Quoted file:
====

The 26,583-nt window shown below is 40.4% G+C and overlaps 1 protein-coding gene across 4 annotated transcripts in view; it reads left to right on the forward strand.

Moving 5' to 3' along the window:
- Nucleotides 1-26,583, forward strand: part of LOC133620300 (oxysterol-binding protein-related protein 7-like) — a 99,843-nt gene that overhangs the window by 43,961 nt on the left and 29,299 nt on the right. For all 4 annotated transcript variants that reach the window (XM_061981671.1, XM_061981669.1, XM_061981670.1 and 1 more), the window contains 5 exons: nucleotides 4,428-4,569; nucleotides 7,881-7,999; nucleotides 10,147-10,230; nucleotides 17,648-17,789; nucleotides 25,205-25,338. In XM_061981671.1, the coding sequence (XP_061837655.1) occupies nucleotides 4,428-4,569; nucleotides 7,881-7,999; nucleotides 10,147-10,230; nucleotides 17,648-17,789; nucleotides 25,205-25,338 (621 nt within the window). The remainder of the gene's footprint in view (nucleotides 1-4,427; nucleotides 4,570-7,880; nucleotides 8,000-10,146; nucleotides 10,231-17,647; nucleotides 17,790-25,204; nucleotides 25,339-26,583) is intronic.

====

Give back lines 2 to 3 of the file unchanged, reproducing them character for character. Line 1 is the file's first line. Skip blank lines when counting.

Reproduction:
Moving 5' to 3' along the window:
- Nucleotides 1-26,583, forward strand: part of LOC133620300 (oxysterol-binding protein-related protein 7-like) — a 99,843-nt gene that overhangs the window by 43,961 nt on the left and 29,299 nt on the right. For all 4 annotated transcript variants that reach the window (XM_061981671.1, XM_061981669.1, XM_061981670.1 and 1 more), the window contains 5 exons: nucleotides 4,428-4,569; nucleotides 7,881-7,999; nucleotides 10,147-10,230; nucleotides 17,648-17,789; nucleotides 25,205-25,338. In XM_061981671.1, the coding sequence (XP_061837655.1) occupies nucleotides 4,428-4,569; nucleotides 7,881-7,999; nucleotides 10,147-10,230; nucleotides 17,648-17,789; nucleotides 25,205-25,338 (621 nt within the window). The remainder of the gene's footprint in view (nucleotides 1-4,427; nucleotides 4,570-7,880; nucleotides 8,000-10,146; nucleotides 10,231-17,647; nucleotides 17,790-25,204; nucleotides 25,339-26,583) is intronic.